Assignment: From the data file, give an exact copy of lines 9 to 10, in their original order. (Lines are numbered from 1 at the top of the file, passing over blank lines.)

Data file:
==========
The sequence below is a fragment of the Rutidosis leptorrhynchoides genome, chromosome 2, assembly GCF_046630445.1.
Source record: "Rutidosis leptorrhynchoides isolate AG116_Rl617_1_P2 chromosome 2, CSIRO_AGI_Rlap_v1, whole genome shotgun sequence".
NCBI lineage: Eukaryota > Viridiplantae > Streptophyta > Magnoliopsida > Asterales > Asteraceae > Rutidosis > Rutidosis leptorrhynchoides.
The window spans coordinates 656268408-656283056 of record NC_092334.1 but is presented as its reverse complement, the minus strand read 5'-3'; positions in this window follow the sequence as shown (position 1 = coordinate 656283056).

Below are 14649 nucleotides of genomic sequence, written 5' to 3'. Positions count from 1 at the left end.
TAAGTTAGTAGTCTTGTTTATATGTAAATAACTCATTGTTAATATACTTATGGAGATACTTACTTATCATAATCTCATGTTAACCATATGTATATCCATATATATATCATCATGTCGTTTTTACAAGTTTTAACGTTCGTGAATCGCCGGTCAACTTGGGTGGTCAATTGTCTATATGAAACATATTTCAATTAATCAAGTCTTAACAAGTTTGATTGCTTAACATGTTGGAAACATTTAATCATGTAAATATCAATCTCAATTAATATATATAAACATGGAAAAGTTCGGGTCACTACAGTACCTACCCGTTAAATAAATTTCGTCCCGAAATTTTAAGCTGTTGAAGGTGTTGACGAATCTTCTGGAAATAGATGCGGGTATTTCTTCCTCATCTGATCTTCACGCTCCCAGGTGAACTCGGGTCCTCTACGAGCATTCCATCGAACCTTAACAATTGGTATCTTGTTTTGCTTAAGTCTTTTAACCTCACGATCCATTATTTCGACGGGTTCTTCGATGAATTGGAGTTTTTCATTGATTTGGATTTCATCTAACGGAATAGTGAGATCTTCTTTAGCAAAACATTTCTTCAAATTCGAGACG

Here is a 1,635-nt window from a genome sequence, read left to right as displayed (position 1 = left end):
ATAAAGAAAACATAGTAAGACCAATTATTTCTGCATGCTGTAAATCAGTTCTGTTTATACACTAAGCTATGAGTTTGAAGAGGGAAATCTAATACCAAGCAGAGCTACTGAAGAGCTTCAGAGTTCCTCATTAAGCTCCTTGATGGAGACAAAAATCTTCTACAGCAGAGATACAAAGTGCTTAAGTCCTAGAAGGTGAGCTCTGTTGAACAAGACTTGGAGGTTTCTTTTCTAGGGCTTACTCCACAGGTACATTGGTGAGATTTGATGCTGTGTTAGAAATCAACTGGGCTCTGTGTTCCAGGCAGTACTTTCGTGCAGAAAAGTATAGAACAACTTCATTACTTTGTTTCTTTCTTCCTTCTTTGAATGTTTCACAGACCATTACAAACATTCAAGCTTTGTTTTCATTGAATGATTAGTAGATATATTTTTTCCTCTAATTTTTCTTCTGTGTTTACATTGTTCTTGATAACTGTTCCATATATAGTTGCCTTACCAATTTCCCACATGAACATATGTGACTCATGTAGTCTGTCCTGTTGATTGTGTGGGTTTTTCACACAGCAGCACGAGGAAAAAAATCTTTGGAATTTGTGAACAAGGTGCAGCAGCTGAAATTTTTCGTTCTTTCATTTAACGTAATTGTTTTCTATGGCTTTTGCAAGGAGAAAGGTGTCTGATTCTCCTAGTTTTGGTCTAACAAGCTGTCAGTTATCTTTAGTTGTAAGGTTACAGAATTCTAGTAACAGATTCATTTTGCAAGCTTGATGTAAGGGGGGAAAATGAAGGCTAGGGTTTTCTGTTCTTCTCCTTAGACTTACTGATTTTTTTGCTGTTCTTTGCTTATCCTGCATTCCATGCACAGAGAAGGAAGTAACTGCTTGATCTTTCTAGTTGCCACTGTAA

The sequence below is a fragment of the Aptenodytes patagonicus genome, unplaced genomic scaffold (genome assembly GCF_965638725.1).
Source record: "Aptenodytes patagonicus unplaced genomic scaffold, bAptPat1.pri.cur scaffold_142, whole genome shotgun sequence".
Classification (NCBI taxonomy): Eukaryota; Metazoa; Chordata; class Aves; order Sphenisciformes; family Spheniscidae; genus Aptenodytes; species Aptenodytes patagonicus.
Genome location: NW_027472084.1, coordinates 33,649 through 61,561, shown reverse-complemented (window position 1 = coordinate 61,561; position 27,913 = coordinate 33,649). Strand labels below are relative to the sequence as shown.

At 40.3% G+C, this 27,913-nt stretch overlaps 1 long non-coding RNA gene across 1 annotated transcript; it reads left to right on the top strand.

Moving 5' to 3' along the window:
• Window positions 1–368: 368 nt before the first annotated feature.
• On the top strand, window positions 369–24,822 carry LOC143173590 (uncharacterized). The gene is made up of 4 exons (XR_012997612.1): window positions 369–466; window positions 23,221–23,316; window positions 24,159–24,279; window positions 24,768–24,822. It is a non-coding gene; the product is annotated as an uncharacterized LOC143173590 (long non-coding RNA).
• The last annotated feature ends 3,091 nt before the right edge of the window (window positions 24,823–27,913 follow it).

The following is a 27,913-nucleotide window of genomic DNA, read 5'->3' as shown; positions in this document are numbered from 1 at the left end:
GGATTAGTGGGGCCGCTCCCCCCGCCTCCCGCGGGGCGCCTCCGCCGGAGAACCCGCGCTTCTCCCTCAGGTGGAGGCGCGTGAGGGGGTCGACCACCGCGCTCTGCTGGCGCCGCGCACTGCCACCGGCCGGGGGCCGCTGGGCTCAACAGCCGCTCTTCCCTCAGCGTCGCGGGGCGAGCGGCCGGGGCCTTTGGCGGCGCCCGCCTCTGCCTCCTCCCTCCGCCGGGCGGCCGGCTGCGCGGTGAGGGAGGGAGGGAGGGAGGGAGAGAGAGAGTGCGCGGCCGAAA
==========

The sequence below is a fragment of the Aptenodytes patagonicus genome, unplaced genomic scaffold (genome assembly GCF_965638725.1).
Source record: "Aptenodytes patagonicus unplaced genomic scaffold, bAptPat1.pri.cur scaffold_142, whole genome shotgun sequence".